Improving Your Editing Skills: What You Can Do Right Now

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Students often tend to downplay the importance of editing for the success of their academic work. If you ask your average student what can possibly improve his/her results when it comes to writing essays or other papers, it is highly unlikely for him/her to mention better editing somewhere at the top of the list of potential improvements. Nevertheless, being a better editor can seriously improve your chances of getting a good grade, whether you write an essay or a dissertation. However, how are you supposed to go about improving your editing skills? It is not as if college taught you that. Well, in this article we will cover exactly this topic, so read on and pay attention.

Create an Editing Checklist

Editing your writing is a common enough task to create a consistent checklist you will return to again and again. You do not have to invent the wheel every time you have to edit your essay – if you have a checklist, you can simply look at it and habitually go through each step. In addition to saving your time, it improves the quality of your editing – as the habit becomes more and more ingrained, you will get better at doing it.

You do not have to use any pre-existing checklist, because different people should pay attention to different things. For example, if you often forget to use transitional phrases, you may want to check for them separately. If they come naturally to you, there is no need to do it.

Shorter Is Almost Always Better

If there is one thing that most professional editors agree on, it is that shorter words, sentences, paragraphs, and papers are virtually always preferable to longer ones. In other words, replace longer and more complex words with shorter and simpler ones wherever possible. Break up long and complex sentences into shorter and simpler ones. Divide long paragraphs into smaller ones or delete unnecessary parts of them to make them shorter. As a whole, eliminate everything you do not absolutely need to drive your point home.

Do a Full Read-Through before You Get into Details

After you finish writing an essay, do not start editing it right away. First, read it in its entirety to get a better idea of what you produced, looking for obvious mistakes and omissions, checking your writing for consistency, and making notes of what you should pay attention to in the course of editing. When you see the bigger picture, start editing.

Ask Professional for Help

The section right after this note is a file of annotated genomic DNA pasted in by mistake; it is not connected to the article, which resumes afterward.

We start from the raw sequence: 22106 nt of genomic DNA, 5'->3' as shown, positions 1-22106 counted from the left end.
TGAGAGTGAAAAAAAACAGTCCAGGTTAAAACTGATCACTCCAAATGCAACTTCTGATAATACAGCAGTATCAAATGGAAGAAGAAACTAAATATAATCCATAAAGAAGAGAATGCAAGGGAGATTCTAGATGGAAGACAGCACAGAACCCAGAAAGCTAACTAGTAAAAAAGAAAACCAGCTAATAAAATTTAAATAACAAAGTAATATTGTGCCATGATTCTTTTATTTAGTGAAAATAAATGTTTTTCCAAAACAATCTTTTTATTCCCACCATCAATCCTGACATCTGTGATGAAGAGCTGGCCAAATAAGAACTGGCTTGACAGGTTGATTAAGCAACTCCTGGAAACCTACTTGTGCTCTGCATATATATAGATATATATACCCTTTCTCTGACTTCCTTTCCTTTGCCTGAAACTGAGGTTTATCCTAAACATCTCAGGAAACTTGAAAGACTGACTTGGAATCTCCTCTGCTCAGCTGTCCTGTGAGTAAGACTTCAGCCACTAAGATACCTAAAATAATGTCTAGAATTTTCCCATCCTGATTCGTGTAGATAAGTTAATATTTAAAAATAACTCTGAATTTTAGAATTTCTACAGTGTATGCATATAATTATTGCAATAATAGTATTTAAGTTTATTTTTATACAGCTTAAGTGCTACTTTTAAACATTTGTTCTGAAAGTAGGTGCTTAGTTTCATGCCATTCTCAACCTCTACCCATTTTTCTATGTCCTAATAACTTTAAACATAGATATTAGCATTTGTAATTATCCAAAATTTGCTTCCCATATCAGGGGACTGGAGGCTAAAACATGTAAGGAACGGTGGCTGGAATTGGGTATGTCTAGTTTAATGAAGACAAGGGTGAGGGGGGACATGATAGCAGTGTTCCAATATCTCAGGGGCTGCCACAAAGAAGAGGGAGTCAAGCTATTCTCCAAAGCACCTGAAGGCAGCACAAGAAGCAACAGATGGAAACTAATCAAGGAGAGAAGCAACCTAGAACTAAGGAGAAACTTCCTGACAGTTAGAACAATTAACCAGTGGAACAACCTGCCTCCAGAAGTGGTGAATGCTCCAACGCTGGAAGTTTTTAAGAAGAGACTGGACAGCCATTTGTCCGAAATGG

Hiring a professional essay editor to take a look at your paper not just gets you high-quality editing at the moment; it gives you an opportunity to learn from the best. See how he/she alters your essay, what is removed and added, and pay attention to it. When you do your own editing, try to apply what you’ve learned. Fortunately, these days it is easy to find an online service offering this kind of assistance.

Use Writing Tools

Many writing tools have additional functionality that is often ignored by those who use them. For example, your writing app most likely allows you to track changes, which is an extremely useful function, especially for longer papers. Make sure you study what your tools can do and make full use of their capabilities.

Use Active Voice, but Be Reasonable

On almost any website dedicated to writing, you will find a recommendation to replace passive voice with active wherever possible. In general, it is a good idea – the passive voice does tend to make your writing more cumbersome and awkward. However, it does not mean that you have to mechanically replace all instances of passive voice in your writing with their active voice analogs. Passive voice is completely viable when the focus of attention is on the action itself and not the actor. In other words, if it does not matter who did something, passive voice is usually more suitable and sounds more natural than active voice.

Take a Break after Writing

After you have finished writing an essay, you are still in the same frame of mind as when you were writing it. In addition, you are probably tired. This means that you are less likely to notice mistakes, especially if right now there is nothing you want more than to be done with this assignment. Condition yourself to overcome this feeling and plan ahead to leave yourself some time for editing before you have to hand your paper in. This will allow you to take a break from writing before you start editing. Ideally, you should aim for a period of at least a day or two, but even a couple of hours can help you see the paper from a new perspective.

Divide Editing into Phases

Editing involves checking your paper for a great many things: style, consistency, grammar, gaps in logic, and more. If you try to cover it all in one go, you will most likely be unable to pay proper attention to anything from this list. To avoid it, divide your editing into several phases. Start with editing for content and cohesion. See if you said everything you wanted to say and if your ideas follow each other naturally.

Then move on to editing for format and structure. Shorten and simplify overly long paragraphs and sentences. Look for run-on sentences. Add headings if you need them to make your paper easier to navigate.

Next, look for typos, spelling, and grammar errors. Do not rely on automatic spellcheckers – their capabilities are very limited. Do a thorough manual check.

Finally, take one more look at the results to see if there is anything left that still requires your attention.

As you can see, editing is a far more complex and involved process than you probably were led to believe. However, mastering its intricacies and learning how to apply it properly is one of the best investments of time and effort you can make in college – it will pay for itself in no time!

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